That said, I can't say that I am personally happy to see O'Neill fall on his sword. For me he was the right fit for the club and I was desperately rooting for him to succeed.

Furthermore, I can't say I am especially happy about the penchant my club seems to be getting for becoming a little trigger-happy with managers. This latest dismissal means that Sunderland have made a managerial change in four of their six seasons since returning to the Premier League under Roy Keane.

Is it any wonder that the club have been stripped of just about all of their on-pitch identity in that time or that fans are starting to feel and increasing disconnection from the club? It is tough to build anything when you keep on firing the architect before he can get much past laying his foundations.

I may feel differently if there was a stand-out available candidate to replace him. It is, however, difficult to cast your eyes down a list including names like Steve McClaren, Alan Curbishley, Mark Hughes and feel anything but dread about an impending announcement.

The plan is, of course, breathtakingly simple. Grab a new manager, squeeze just enough out of the fabled new-manager bounce to nick the couple of wins and odd couple of extra points required to stave off the threat of relegation, then with the new TV money in the coffers and a squad cleared of deadwood, throw it all at the new man to effect the summer of wholesale changes that will finally cement the Black Cats in or around the top half of the table.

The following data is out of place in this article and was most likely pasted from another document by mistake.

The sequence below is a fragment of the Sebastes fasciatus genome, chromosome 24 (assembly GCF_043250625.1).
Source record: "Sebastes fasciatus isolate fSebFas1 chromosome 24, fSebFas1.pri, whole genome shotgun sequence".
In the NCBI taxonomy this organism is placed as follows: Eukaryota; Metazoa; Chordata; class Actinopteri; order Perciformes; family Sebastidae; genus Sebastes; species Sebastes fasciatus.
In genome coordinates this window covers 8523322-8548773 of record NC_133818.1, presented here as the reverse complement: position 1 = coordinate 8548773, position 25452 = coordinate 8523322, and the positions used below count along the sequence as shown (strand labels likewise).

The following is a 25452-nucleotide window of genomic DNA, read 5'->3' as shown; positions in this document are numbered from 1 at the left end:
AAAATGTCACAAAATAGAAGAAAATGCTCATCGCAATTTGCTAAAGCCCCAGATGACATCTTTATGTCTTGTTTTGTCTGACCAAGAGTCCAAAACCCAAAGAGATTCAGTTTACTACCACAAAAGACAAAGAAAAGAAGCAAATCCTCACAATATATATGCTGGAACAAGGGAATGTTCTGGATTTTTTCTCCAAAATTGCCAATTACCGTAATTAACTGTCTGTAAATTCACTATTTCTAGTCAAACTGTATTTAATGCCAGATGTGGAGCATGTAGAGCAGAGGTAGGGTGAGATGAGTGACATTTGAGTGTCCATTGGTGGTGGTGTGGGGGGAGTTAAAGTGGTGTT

It all sounds great. Yeah, sign me up for a piece of that. Can't wait.

But not many plans tend to go smoothly at this stage of the season and the margin of error at Sunderland is perilously small.

How this one will play out will no doubt make for fascinating viewing. I didn't see this one coming and I certainly don't know where it is going. What I can tell you, however, is that sacking Martin O'Neill hasn't made me feel any more hopeful or confident about the task in hand.

Quite the contrary, in fact. I'm more worried than ever.

Follow Michael on Twitter at @Capt_Fishpaste.

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K FIFA we're done, you can ban us now

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h Daniel. I could spend hours on this subject putting the world to rights. You can even take a step back and ask why football fans (and society in general) have this need to know that something will happen before it actually does. There are times this important, when it comes to things like war, food production and natural disasters. A man you've never met changing his job? Not so much.

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reat article. Hits the nail on the head. Encapsulates why I don't read tabloid newspapers anymore. The only thing worse is the 'told you so first' headline when they get lucky.